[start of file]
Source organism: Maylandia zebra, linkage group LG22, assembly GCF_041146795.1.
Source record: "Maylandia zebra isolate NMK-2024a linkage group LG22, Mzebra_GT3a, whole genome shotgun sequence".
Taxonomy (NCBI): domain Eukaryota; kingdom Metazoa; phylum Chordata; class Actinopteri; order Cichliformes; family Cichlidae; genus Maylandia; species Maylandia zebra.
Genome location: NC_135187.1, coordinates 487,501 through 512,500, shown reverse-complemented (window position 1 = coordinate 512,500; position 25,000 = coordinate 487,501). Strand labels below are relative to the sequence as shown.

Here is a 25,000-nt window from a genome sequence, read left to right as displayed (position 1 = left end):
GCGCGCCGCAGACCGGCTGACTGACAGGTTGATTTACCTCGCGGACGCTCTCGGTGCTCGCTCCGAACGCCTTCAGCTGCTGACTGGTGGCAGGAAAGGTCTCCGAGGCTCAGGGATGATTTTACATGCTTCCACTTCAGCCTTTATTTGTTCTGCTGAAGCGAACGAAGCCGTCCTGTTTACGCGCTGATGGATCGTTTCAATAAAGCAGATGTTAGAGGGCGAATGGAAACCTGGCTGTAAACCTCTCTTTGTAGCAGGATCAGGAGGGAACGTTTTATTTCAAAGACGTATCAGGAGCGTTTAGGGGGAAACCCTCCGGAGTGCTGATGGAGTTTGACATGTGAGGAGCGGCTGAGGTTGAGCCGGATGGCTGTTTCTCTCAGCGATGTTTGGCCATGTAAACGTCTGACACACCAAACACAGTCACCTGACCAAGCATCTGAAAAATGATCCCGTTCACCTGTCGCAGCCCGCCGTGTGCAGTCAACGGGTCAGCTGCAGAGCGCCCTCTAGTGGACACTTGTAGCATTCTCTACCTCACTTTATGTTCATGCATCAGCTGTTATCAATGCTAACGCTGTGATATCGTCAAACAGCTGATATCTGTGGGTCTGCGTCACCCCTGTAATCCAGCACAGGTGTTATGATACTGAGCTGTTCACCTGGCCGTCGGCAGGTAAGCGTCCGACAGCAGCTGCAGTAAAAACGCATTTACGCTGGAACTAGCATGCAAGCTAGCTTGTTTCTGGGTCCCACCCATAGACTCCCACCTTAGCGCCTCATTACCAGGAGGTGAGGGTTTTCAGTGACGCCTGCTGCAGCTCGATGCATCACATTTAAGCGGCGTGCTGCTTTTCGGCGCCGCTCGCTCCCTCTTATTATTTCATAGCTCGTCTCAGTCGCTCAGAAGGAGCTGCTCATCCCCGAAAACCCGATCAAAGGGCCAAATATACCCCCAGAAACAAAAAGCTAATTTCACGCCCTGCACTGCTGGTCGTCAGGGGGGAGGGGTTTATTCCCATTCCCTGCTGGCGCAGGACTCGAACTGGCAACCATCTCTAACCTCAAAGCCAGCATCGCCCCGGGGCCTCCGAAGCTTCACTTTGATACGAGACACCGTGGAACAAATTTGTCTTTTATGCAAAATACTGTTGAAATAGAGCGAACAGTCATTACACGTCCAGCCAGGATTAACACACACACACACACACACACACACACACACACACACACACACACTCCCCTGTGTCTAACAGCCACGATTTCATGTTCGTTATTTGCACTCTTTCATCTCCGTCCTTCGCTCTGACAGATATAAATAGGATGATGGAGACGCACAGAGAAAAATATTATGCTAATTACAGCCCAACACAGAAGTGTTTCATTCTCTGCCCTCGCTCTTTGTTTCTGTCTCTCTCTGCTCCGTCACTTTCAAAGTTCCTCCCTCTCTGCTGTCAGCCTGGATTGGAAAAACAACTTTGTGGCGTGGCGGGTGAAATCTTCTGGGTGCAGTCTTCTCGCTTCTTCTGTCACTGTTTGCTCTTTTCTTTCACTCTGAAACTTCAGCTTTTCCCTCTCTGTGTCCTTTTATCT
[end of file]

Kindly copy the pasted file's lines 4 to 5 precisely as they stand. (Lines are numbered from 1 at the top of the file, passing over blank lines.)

Genome location: NC_135187.1, coordinates 487,501 through 512,500, shown reverse-complemented (window position 1 = coordinate 512,500; position 25,000 = coordinate 487,501). Strand labels below are relative to the sequence as shown.

Here is a 25,000-nt window from a genome sequence, read left to right as displayed (position 1 = left end):